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Don't Take a Genetic Test Without Reading This First

The genetic testing company 23and­Me has reported that law enforcement agencies have requested the data of five individuals. The news raises concerns that the data from private companies like 23andMe and Ancestry.com could be turned over to police without the knowledge or consent of the affected individuals.

According to 23andMe privacy officer Kate Black, it warns customers that results are subject to disclosure to governmental agencies: “We try to make information available on the website in various forms, so through Frequently Asked Questions, through information in our privacy center.” She indicated the company had not yet turned over any customer information, but said, “We would always review a request and take it on a case-by-case basis.” Ancestry.com said that it had already provided customer information in response to a warrant in 2014.

When 23andMe customer Eric Yerham, of Jacksonville, Florida was contacted by a local television statement for comment on this policy, he indicated that he was unaware of the policy and wasn’t happy about it. “The police make mistakes, and I would rather not be on the unfortunate end of one of those mistakes, as a result of my DNA being somewhere that is unlucky.”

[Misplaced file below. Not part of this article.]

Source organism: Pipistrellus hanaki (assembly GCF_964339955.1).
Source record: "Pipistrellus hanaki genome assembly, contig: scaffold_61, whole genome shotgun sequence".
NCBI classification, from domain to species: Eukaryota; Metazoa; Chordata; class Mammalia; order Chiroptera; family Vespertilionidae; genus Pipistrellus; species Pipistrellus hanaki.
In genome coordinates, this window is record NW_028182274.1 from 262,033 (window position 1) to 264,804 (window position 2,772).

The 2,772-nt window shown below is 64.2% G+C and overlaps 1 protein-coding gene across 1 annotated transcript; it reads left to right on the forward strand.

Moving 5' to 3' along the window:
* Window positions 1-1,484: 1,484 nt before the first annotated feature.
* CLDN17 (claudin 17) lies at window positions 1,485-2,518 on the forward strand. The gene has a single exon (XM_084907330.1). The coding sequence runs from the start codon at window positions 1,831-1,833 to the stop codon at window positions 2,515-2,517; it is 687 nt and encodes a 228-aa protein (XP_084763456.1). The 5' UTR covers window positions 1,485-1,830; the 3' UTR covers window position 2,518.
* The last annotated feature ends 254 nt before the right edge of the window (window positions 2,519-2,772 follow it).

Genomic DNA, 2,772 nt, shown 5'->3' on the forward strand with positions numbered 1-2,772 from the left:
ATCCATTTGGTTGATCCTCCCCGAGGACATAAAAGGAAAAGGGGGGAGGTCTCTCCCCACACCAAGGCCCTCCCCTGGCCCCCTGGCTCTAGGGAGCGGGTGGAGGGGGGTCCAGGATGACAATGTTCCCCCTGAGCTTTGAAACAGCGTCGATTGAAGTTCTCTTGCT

Jacksonville physician Saman Soleymani noted that law enforcement can also request results for “familial testing,” and “They can see what the likelihood is of these certain alleles, of these genetic markers, matching up to make it-likelihood of whether you were involved in, let’s say, that criminal activity or not.” When he sent in his DNA, he said, he used an assumed name.

Fortunately, both of the major genetic testing companies offer the choice of deleting your genetic testing result from their databases.  

See: www.actionnews.com

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